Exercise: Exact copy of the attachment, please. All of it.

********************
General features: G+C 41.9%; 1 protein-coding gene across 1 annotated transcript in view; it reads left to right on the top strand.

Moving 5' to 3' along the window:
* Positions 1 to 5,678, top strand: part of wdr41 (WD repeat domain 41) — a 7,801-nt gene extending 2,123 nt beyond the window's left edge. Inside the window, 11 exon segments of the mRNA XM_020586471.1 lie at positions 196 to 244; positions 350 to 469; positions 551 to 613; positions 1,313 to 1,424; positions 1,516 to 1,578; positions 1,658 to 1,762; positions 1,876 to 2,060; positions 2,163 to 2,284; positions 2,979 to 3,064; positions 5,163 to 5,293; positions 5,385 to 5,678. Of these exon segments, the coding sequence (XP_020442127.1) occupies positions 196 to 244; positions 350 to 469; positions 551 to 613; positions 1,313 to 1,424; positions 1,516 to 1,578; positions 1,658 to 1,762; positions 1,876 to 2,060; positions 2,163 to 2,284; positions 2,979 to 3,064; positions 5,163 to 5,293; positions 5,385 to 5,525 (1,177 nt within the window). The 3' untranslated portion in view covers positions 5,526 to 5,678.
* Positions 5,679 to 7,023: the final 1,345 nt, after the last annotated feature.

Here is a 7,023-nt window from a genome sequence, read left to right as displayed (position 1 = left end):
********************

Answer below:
General features: G+C 41.9%; 1 protein-coding gene across 1 annotated transcript in view; it reads left to right on the top strand.

Moving 5' to 3' along the window:
* Positions 1 to 5,678, top strand: part of wdr41 (WD repeat domain 41) — a 7,801-nt gene extending 2,123 nt beyond the window's left edge. Inside the window, 11 exon segments of the mRNA XM_020586471.1 lie at positions 196 to 244; positions 350 to 469; positions 551 to 613; positions 1,313 to 1,424; positions 1,516 to 1,578; positions 1,658 to 1,762; positions 1,876 to 2,060; positions 2,163 to 2,284; positions 2,979 to 3,064; positions 5,163 to 5,293; positions 5,385 to 5,678. Of these exon segments, the coding sequence (XP_020442127.1) occupies positions 196 to 244; positions 350 to 469; positions 551 to 613; positions 1,313 to 1,424; positions 1,516 to 1,578; positions 1,658 to 1,762; positions 1,876 to 2,060; positions 2,163 to 2,284; positions 2,979 to 3,064; positions 5,163 to 5,293; positions 5,385 to 5,525 (1,177 nt within the window). The 3' untranslated portion in view covers positions 5,526 to 5,678.
* Positions 5,679 to 7,023: the final 1,345 nt, after the last annotated feature.

Here is a 7,023-nt window from a genome sequence, read left to right as displayed (position 1 = left end):